Resources in the karoo, desert, and the arid savanna are generally patchy in time and space, lacking the seasonality typical of more mesic winter and summer rainfall biomes. The southern and western parts of the karoo are poor in species and abundance of grasses (Acocks, 1953; Gibbs Russell et al., 1990), and lack the large grazing herbivores of the grasslands and mesic savannas (Skead, 1980, 1987) or granivorous rodents characteristic of northernhemisphere arid systems (Abramsky, 1983; Kerley, 1991). Plants bearing juicy fruits are spatially restricted (mainly to drainage lines), so this resource is only available to animals of these habitats, or animals able to move economically between drainage lines (Acocks, 1976). Seeds are abundant but patchy, so granivores must either move between patches, as the granivorous birds do, or store seeds during a time of plenty, as the ants do. Small mammals are not abundant (Kerley, 1992a) and, in general, carnivores tend to take a wider range of prey sizes and species in the karoo than they do elsewhere (Palmer and Fairall, 1988; Boshoff et al., 1990). Even such species as black eagle Aquila verreauxii, thought to be relatively stenophagous, take a wide range of prey species (Boshoff et al., 1991). Below-ground, however, there is an abundance of food, and, for those animals that are fossorial, or are able to dig into hard soils, there are rich rewards in the form of underground plant parts as well as invertebrate and vertebrate prey.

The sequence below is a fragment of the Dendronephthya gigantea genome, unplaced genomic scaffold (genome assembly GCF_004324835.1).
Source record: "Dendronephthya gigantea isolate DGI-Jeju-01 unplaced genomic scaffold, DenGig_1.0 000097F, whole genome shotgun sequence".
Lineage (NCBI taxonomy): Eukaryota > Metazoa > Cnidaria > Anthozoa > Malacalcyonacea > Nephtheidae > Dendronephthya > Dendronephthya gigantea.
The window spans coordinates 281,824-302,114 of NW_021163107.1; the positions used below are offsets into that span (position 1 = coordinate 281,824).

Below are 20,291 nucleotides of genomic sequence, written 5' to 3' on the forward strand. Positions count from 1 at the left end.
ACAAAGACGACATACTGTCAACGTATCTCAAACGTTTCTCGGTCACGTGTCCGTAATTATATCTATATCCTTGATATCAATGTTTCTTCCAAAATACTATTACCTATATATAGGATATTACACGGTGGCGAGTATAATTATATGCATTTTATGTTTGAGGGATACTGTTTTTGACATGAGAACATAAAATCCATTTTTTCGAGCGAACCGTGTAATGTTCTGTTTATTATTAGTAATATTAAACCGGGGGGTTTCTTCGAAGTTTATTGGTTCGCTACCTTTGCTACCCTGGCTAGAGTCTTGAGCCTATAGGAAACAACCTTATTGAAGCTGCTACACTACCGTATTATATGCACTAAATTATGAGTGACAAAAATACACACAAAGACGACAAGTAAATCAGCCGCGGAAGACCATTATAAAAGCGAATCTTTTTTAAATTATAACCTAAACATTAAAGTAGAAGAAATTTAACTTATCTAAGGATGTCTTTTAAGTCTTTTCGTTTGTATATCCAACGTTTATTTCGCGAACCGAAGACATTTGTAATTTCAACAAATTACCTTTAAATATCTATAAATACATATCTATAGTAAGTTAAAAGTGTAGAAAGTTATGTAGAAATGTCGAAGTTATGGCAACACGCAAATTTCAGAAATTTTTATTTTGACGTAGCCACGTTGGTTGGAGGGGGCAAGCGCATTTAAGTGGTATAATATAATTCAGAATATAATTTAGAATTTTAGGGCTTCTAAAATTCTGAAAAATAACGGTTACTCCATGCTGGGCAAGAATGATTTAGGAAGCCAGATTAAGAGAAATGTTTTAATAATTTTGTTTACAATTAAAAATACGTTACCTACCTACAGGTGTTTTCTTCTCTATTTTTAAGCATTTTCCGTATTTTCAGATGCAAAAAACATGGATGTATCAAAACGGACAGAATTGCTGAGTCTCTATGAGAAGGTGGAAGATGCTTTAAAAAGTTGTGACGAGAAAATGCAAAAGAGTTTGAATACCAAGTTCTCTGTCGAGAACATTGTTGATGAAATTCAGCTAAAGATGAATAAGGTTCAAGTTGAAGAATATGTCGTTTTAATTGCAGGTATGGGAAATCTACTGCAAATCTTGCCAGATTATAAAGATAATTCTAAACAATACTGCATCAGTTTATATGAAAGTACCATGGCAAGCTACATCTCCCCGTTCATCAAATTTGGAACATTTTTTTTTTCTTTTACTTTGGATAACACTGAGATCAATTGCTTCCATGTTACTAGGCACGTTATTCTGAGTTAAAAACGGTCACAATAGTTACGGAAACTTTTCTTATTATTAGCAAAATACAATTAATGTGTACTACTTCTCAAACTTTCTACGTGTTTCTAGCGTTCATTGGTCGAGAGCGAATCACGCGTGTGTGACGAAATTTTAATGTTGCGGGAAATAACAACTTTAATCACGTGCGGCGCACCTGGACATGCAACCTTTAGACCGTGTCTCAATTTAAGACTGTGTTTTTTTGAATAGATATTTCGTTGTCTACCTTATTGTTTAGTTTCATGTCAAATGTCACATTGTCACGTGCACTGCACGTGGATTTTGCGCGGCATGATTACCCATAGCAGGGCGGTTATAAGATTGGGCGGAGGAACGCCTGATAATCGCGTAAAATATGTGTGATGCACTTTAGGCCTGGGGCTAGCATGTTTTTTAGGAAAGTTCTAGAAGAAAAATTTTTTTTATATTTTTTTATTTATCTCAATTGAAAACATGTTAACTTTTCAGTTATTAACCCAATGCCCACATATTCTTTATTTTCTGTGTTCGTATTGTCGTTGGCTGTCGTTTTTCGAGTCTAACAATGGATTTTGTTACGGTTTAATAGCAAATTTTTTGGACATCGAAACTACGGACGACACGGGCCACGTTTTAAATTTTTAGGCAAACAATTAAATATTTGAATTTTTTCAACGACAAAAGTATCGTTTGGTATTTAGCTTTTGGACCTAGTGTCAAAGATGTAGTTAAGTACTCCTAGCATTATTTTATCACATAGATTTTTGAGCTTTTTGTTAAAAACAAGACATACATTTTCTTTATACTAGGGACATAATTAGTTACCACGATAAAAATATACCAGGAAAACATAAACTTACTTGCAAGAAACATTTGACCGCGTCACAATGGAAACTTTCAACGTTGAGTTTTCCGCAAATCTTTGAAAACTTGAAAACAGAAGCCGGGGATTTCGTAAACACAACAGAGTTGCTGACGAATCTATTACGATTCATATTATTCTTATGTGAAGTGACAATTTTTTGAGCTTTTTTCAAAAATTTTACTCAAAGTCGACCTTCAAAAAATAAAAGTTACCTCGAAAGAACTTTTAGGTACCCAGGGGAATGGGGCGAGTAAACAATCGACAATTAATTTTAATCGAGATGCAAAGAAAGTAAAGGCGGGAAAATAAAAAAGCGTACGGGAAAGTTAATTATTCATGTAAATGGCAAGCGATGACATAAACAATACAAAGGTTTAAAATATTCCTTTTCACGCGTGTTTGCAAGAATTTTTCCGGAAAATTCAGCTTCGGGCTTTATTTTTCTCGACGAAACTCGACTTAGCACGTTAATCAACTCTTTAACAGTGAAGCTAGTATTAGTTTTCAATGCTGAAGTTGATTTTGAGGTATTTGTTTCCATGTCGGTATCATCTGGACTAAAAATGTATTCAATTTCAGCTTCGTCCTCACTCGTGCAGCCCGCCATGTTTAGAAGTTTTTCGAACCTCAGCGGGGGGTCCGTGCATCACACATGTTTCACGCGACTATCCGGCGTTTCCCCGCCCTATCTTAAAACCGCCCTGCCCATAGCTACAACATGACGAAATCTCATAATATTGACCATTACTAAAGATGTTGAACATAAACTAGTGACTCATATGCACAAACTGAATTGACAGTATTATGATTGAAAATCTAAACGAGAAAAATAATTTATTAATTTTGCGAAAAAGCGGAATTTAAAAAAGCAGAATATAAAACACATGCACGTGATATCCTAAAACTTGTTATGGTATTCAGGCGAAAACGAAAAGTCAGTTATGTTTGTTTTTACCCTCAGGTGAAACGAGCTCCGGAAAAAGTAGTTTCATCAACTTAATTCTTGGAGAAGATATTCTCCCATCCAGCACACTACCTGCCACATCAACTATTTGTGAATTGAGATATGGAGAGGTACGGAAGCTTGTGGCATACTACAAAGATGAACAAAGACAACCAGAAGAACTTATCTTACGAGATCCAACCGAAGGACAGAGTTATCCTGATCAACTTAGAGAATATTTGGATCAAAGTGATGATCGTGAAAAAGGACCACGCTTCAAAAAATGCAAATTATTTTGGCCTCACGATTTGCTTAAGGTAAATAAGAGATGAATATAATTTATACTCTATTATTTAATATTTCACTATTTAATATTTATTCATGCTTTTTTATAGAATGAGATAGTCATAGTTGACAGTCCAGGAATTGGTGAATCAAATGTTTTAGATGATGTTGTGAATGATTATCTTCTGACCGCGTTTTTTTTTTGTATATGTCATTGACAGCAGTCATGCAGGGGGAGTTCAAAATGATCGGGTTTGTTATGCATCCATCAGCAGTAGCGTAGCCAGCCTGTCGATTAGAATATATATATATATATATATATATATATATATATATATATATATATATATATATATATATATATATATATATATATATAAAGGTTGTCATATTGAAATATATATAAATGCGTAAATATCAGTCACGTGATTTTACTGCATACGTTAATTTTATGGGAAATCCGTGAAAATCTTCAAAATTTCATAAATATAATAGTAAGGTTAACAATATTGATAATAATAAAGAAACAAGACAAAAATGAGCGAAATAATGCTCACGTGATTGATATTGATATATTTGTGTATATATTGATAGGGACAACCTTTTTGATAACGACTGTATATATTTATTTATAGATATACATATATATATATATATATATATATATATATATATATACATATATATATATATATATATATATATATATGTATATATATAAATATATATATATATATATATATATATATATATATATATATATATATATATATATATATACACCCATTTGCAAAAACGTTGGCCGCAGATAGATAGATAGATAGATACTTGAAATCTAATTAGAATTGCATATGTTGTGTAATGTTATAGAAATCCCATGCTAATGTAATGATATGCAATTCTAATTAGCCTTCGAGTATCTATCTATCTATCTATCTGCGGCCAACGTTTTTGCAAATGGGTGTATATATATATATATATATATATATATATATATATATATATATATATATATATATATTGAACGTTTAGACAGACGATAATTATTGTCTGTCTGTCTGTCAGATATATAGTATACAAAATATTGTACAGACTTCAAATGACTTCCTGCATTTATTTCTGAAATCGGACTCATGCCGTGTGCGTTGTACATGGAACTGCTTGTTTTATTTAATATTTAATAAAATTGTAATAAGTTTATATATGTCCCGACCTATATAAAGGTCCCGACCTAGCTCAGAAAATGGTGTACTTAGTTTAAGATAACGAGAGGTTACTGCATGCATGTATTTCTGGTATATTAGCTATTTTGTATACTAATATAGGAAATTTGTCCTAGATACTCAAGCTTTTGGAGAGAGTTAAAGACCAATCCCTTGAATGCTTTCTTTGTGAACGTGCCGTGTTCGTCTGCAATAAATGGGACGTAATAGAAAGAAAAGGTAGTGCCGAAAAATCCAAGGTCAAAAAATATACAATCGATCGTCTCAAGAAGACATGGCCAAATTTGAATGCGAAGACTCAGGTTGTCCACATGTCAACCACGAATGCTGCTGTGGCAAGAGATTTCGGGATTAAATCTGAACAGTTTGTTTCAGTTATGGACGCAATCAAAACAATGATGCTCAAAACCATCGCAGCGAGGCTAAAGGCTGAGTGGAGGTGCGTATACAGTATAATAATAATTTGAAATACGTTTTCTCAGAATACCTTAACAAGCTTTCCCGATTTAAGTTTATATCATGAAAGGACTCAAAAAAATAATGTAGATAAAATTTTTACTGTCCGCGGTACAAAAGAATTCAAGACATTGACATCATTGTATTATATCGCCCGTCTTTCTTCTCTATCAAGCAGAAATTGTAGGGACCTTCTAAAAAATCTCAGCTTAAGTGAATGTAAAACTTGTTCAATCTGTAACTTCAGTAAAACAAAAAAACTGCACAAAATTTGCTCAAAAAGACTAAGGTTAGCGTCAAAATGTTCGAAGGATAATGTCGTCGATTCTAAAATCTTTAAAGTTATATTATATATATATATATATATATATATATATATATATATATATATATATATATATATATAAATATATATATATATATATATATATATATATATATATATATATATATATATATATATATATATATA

Food resources for animals in the karoo can be classified along an availability (or predictability) gradient as dependable, seasonal or unpredictably scattered in time and space.